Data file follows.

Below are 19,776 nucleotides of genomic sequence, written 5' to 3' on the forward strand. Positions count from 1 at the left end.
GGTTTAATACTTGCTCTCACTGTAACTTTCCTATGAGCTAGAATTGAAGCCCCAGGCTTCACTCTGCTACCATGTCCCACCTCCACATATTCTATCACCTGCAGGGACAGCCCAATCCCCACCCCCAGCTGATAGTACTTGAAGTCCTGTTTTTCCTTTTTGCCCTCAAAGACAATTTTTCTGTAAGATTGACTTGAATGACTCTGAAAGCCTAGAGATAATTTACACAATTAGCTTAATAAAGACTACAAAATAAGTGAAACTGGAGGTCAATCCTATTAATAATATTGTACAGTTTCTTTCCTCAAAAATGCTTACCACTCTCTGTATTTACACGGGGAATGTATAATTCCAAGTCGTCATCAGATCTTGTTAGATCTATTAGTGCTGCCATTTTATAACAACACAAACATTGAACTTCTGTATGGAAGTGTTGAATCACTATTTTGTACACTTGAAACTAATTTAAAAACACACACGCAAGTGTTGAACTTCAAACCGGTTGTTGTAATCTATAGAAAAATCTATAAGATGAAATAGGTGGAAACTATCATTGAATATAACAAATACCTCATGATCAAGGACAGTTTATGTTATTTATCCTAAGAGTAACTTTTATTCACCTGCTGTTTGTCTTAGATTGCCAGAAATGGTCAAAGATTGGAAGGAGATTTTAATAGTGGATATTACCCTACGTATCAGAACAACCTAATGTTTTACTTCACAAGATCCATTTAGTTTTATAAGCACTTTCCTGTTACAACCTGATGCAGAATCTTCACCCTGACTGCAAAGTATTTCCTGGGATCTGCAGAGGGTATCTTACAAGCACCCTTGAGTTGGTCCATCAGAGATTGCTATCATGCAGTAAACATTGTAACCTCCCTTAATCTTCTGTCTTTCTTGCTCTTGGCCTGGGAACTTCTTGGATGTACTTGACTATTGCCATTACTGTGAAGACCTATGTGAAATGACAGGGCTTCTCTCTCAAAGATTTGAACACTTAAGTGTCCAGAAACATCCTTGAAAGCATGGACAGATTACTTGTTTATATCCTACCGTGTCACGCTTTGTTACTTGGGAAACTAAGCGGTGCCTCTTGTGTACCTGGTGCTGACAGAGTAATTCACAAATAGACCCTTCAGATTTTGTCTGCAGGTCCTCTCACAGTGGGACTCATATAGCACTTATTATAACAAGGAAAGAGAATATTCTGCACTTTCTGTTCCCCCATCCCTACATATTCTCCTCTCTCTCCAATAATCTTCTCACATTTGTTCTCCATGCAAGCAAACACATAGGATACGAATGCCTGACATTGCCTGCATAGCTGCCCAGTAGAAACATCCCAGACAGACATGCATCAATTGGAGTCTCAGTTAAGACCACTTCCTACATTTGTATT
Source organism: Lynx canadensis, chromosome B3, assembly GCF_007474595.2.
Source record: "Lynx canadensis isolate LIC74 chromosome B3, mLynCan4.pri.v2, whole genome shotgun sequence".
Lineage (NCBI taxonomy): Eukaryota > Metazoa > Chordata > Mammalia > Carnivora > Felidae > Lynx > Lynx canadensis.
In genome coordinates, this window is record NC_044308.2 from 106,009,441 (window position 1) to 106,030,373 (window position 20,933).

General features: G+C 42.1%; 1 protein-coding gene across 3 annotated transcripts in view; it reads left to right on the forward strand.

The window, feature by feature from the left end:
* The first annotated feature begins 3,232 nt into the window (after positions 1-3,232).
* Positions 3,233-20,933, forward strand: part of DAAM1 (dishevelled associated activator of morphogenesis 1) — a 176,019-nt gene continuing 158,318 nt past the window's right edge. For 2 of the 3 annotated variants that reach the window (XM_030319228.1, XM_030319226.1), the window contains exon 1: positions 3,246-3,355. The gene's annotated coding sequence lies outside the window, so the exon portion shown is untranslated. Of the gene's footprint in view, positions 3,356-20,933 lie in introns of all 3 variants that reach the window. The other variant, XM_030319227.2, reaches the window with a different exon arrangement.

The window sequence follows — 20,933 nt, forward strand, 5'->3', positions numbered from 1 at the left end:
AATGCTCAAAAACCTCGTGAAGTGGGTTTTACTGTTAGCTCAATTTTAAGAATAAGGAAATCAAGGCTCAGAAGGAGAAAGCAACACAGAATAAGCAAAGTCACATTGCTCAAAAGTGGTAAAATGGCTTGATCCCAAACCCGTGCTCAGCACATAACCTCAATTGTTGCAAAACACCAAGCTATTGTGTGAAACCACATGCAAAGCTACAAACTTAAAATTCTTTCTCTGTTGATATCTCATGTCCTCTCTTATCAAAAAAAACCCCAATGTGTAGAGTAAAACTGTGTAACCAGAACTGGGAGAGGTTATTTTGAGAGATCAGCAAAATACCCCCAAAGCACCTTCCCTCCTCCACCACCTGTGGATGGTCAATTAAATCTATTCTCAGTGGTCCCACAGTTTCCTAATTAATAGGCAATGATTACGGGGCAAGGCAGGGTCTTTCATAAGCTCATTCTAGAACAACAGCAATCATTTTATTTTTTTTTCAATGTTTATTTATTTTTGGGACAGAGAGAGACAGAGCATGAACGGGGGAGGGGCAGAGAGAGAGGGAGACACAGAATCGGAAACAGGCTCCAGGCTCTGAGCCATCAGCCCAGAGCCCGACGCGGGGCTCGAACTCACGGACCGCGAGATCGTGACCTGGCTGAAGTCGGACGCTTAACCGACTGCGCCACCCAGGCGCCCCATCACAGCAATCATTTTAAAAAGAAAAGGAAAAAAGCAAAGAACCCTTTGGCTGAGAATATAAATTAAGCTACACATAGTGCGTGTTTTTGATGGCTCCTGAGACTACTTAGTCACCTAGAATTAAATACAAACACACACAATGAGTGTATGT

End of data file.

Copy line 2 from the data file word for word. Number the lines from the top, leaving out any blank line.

GGTTTAATACTTGCTCTCACTGTAACTTTCCTATGAGCTAGAATTGAAGCCCCAGGCTTCACTCTGCTACCATGTCCCACCTCCACATATTCTATCACCTGCAGGGACAGCCCAATCCCCACCCCCAGCTGATAGTACTTGAAGTCCTGTTTTTCCTTTTTGCCCTCAAAGACAATTTTTCTGTAAGATTGACTTGAATGACTCTGAAAGCCTAGAGATAATTTACACAATTAGCTTAATAAAGACTACAAAATAAGTGAAACTGGAGGTCAATCCTATTAATAATATTGTACAGTTTCTTTCCTCAAAAATGCTTACCACTCTCTGTATTTACACGGGGAATGTATAATTCCAAGTCGTCATCAGATCTTGTTAGATCTATTAGTGCTGCCATTTTATAACAACACAAACATTGAACTTCTGTATGGAAGTGTTGAATCACTATTTTGTACACTTGAAACTAATTTAAAAACACACACGCAAGTGTTGAACTTCAAACCGGTTGTTGTAATCTATAGAAAAATCTATAAGATGAAATAGGTGGAAACTATCATTGAATATAACAAATACCTCATGATCAAGGACAGTTTATGTTATTTATCCTAAGAGTAACTTTTATTCACCTGCTGTTTGTCTTAGATTGCCAGAAATGGTCAAAGATTGGAAGGAGATTTTAATAGTGGATATTACCCTACGTATCAGAACAACCTAATGTTTTACTTCACAAGATCCATTTAGTTTTATAAGCACTTTCCTGTTACAACCTGATGCAGAATCTTCACCCTGACTGCAAAGTATTTCCTGGGATCTGCAGAGGGTATCTTACAAGCACCCTTGAGTTGGTCCATCAGAGATTGCTATCATGCAGTAAACATTGTAACCTCCCTTAATCTTCTGTCTTTCTTGCTCTTGGCCTGGGAACTTCTTGGATGTACTTGACTATTGCCATTACTGTGAAGACCTATGTGAAATGACAGGGCTTCTCTCTCAAAGATTTGAACACTTAAGTGTCCAGAAACATCCTTGAAAGCATGGACAGATTACTTGTTTATATCCTACCGTGTCACGCTTTGTTACTTGGGAAACTAAGCGGTGCCTCTTGTGTACCTGGTGCTGACAGAGTAATTCACAAATAGACCCTTCAGATTTTGTCTGCAGGTCCTCTCACAGTGGGACTCATATAGCACTTATTATAACAAGGAAAGAGAATATTCTGCACTTTCTGTTCCCCCATCCCTACATATTCTCCTCTCTCTCCAATAATCTTCTCACATTTGTTCTCCATGCAAGCAAACACATAGGATACGAATGCCTGACATTGCCTGCATAGCTGCCCAGTAGAAACATCCCAGACAGACATGCATCAATTGGAGTCTCAGTTAAGACCACTTCCTACATTTGTATT